The cormorant is a fly which is growing in popularity on the still-water scene, being a great alternative to a nymph when the water is murky or wind is high and keeping in control with your flies is hard. The cormorant offers great movement to a team of flies which are fished slow, or a perfect middle dropper between two colourful blobs or boobies. The aim of this fly is to entice fish to take be it from movement or suppleness on a three fly cast.
Set your hook into the vice, here I have used a Kamasan B175 size 10 but often substitute this for a lighter gauge wire for fish feeding higher in the water. Run a layer of black UTC thread down the hook and stop opposite the barb.
The body on this fly can be substituted for almost anything, I prefer peacock herl as it’s subtle and gives a great colour, a bronzy sheen in the water. Holographic tinsel, thread or flex-floss are also a good mix. Latch in two strands of peacock herl to the hook, breaking the more brittle tips and tying in the stronger parts of the herl. Attach a length of holographic tinsel for the rib and wind the peacock herl up the body in touching turns. Wind the tinsel through the herl in the opposite direction and tie off at the head, leaving enough room to tie in the wing.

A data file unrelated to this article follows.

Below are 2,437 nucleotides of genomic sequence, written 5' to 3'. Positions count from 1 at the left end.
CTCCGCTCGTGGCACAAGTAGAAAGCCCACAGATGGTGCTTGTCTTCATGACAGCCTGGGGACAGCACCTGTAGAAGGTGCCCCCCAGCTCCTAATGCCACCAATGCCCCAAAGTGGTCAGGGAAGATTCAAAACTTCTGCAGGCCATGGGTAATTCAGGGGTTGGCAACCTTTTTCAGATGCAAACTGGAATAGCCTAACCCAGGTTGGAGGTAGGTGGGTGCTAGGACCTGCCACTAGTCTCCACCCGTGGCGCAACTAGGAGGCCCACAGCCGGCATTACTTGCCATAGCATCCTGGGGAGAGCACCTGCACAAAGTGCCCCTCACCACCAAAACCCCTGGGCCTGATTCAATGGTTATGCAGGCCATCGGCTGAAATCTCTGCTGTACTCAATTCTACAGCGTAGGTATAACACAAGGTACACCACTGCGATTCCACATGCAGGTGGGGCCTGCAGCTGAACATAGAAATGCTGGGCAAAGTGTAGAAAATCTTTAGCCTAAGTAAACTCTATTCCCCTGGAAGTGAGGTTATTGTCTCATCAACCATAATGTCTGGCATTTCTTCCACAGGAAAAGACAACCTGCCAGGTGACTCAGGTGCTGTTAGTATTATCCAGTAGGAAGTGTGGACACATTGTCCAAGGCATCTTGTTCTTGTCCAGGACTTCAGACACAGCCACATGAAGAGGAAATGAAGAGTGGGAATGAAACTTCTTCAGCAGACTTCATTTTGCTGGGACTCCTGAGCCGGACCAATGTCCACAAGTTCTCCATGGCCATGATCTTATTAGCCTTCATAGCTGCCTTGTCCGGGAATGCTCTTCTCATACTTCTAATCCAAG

Peal a length of marabou from the stalk, cutting away the waste and removing the ‘fluffyness’ from the thick end but gently pulling them away. This reveals the stalk of the herls and makes a much neater and easier tying platform. Pinch and loop the thread over the end of the marabou and secure in.
Take two orange goose biots and cute the tips to create a solid edge. Line them up over the top of the hook and push down each side, this will hopefully manoeuvre them into place each side of the hook, positioned at a slight angle across the wing and body. Trim the waste from the front of the hook and create a neat head. Whip finish and the fly is complete.
Material List – Holographic Cormorant
Hook: Kamasan b175 size 10-14
Thread: Black UTC 70
Body: Peacock Herl
Rib: Holographic Silver Tinsel
Wing: Black Marabou
Cheeks: Orange Goose Biots
Written by Kieron Jenkins